The move – which will be seen by some as a major rethink by a Government which came into office condemning “costly” advertising campaigns run by its predecessor – is part of a major new three year ’social marketing strategy.’
The strategy, which was published without fanfare by the Department of Health at the end of last month the day before the Royal Wedding, allocates a budget of £14m to back the healthy lifestyles effort Change4Life, started under the Labour Government.
It says TV advertising will ’recommence’ after research showed engagement with Change4life activities among target audiences dropped by 80% as people thought it had finished since the ads disappeared.
The strategy also sets out a major expansion of the Change4Life remit from a focus on obesity among families, to encompass healthy lifestyle messages targeting adults.
This will mean efforts to encourage healthier choices to improve heart health and alcohol consumption, for example, will be brought under the Change4life umbrella.
The strategy states that, as a result, it will no longer fund or launch any single issue health campaigns.
Other key developments set out in the document include:
– Expectation the private sector will increase financial support of the initiative from £12m last year to £15m in 2011-12. This is described as a “radical step-change” and will be rewarded by relaxed ’retail guidance” to allow partners to promote a greater number of product categories”.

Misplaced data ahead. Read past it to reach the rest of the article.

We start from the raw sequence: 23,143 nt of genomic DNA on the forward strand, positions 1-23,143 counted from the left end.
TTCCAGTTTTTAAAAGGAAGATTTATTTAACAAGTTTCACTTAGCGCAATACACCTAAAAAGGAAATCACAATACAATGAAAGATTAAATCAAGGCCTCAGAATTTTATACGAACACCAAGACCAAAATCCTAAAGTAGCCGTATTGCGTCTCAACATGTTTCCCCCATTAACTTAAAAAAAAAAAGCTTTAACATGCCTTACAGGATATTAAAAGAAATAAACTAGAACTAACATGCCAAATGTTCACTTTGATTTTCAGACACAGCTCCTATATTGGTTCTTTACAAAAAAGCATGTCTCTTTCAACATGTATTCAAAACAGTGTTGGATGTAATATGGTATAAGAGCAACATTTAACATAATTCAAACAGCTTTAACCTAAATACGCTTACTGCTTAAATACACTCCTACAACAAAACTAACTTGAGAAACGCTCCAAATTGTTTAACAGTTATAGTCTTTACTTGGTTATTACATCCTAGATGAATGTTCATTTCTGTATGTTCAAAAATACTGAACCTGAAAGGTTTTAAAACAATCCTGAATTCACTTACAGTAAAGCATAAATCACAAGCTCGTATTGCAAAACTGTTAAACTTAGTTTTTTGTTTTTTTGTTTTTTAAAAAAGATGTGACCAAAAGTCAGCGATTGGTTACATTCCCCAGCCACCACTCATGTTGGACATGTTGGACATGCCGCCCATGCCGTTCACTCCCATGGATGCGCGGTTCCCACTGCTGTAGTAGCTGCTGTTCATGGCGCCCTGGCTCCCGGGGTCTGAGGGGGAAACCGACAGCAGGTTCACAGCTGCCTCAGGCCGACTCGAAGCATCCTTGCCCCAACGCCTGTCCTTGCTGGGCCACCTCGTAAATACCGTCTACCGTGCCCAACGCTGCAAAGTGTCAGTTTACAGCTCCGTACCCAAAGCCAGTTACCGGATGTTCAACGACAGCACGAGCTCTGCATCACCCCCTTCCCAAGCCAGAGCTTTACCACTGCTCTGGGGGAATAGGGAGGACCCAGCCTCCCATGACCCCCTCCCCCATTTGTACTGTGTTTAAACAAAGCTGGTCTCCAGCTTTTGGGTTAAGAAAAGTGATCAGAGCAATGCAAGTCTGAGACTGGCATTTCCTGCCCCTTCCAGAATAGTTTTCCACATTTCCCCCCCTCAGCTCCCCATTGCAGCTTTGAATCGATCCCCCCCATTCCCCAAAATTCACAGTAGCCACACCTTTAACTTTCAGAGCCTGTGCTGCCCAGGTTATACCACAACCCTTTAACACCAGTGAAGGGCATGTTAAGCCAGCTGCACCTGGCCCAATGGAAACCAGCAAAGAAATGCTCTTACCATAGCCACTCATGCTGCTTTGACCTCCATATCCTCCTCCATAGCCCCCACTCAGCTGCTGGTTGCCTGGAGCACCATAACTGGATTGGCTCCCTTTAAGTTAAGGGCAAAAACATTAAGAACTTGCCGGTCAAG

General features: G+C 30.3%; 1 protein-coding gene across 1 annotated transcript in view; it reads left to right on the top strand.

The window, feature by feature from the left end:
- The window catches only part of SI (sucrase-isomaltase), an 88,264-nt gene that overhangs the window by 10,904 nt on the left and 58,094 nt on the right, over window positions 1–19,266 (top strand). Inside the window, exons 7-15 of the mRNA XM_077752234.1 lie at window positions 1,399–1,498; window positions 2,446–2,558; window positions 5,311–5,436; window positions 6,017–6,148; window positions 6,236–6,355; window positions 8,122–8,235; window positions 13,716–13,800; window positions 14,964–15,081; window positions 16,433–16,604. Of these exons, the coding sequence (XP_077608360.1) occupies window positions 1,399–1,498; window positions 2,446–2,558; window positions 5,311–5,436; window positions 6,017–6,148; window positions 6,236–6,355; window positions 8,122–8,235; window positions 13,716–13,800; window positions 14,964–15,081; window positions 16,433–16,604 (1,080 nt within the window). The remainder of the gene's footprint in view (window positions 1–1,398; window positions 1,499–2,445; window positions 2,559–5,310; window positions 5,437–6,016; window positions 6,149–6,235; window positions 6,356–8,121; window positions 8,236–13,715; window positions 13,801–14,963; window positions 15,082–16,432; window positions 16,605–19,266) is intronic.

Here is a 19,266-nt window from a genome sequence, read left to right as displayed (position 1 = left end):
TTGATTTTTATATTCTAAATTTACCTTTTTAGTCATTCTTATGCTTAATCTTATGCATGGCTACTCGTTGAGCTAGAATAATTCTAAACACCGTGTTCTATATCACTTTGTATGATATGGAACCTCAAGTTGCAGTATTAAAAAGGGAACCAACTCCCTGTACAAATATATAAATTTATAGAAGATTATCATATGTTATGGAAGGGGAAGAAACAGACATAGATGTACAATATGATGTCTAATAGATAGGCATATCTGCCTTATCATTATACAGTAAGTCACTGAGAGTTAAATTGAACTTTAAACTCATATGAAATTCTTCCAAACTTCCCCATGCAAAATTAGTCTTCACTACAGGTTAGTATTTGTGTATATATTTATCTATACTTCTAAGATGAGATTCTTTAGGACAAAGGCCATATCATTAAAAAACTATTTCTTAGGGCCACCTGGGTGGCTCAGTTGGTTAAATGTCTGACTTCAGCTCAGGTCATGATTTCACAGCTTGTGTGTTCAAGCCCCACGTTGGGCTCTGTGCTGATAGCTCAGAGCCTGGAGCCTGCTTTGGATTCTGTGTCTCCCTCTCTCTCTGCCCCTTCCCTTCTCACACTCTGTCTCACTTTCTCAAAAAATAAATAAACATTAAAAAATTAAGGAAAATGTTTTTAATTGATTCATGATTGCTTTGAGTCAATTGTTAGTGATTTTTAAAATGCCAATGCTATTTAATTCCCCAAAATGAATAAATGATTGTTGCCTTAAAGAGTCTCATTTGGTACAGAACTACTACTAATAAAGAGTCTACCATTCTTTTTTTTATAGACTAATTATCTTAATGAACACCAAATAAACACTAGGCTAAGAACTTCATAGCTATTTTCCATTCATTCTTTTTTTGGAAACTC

– Civil servants will seek to reduce costs of marketing by negotiating deals such as advertising space with media owners in return for ’sharing customer information’.
– Expansion of Change4Life’s ’partnership strategy to include industry-funded alcohol information service Drinkaware and other NGOs, and the drinks industry ’if they are willing’.
– Expansion of the Start4Life brand to cover maternal health messaging.
– An intention to allocate more resource to digital marketing and other ’aspects of the marketing mix’. TV advertising will form a lesser proportion of spend as a result.
– Procurement of activities previously carried out inhouse from external providers including channel planning, creative work delivery, research and evaluation, as part of a raft of changes anticipated following the COI review.